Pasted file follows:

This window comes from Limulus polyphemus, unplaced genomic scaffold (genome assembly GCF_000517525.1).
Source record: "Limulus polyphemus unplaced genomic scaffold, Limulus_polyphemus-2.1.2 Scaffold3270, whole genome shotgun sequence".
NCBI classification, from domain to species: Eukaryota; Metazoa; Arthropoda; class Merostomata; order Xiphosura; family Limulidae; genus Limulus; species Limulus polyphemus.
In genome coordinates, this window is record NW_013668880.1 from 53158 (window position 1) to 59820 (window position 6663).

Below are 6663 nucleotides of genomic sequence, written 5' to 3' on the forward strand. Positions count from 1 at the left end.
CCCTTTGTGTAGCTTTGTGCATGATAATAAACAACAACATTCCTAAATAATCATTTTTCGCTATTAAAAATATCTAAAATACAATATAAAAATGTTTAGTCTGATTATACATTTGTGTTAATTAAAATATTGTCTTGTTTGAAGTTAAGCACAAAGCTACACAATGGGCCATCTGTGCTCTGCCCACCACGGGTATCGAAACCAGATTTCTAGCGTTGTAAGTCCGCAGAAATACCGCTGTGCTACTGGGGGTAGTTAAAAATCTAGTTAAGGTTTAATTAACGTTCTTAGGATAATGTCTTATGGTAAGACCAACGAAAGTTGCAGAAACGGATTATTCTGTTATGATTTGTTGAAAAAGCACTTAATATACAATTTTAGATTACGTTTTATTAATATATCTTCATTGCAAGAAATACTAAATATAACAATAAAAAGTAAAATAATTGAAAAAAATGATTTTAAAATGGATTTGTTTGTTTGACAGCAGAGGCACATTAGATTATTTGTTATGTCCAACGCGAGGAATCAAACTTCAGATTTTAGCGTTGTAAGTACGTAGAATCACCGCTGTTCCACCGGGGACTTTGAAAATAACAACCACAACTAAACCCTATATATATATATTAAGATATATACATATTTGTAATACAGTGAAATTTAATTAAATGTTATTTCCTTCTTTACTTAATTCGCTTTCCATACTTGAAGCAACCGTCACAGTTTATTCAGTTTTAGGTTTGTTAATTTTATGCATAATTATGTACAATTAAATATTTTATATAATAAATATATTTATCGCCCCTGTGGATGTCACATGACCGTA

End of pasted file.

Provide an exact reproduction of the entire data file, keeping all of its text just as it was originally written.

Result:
This window comes from Limulus polyphemus, unplaced genomic scaffold (genome assembly GCF_000517525.1).
Source record: "Limulus polyphemus unplaced genomic scaffold, Limulus_polyphemus-2.1.2 Scaffold3270, whole genome shotgun sequence".
NCBI classification, from domain to species: Eukaryota; Metazoa; Arthropoda; class Merostomata; order Xiphosura; family Limulidae; genus Limulus; species Limulus polyphemus.
In genome coordinates, this window is record NW_013668880.1 from 53158 (window position 1) to 59820 (window position 6663).

Below are 6663 nucleotides of genomic sequence, written 5' to 3' on the forward strand. Positions count from 1 at the left end.
CCCTTTGTGTAGCTTTGTGCATGATAATAAACAACAACATTCCTAAATAATCATTTTTCGCTATTAAAAATATCTAAAATACAATATAAAAATGTTTAGTCTGATTATACATTTGTGTTAATTAAAATATTGTCTTGTTTGAAGTTAAGCACAAAGCTACACAATGGGCCATCTGTGCTCTGCCCACCACGGGTATCGAAACCAGATTTCTAGCGTTGTAAGTCCGCAGAAATACCGCTGTGCTACTGGGGGTAGTTAAAAATCTAGTTAAGGTTTAATTAACGTTCTTAGGATAATGTCTTATGGTAAGACCAACGAAAGTTGCAGAAACGGATTATTCTGTTATGATTTGTTGAAAAAGCACTTAATATACAATTTTAGATTACGTTTTATTAATATATCTTCATTGCAAGAAATACTAAATATAACAATAAAAAGTAAAATAATTGAAAAAAATGATTTTAAAATGGATTTGTTTGTTTGACAGCAGAGGCACATTAGATTATTTGTTATGTCCAACGCGAGGAATCAAACTTCAGATTTTAGCGTTGTAAGTACGTAGAATCACCGCTGTTCCACCGGGGACTTTGAAAATAACAACCACAACTAAACCCTATATATATATATTAAGATATATACATATTTGTAATACAGTGAAATTTAATTAAATGTTATTTCCTTCTTTACTTAATTCGCTTTCCATACTTGAAGCAACCGTCACAGTTTATTCAGTTTTAGGTTTGTTAATTTTATGCATAATTATGTACAATTAAATATTTTATATAATAAATATATTTATCGCCCCTGTGGATGTCACATGACCGTA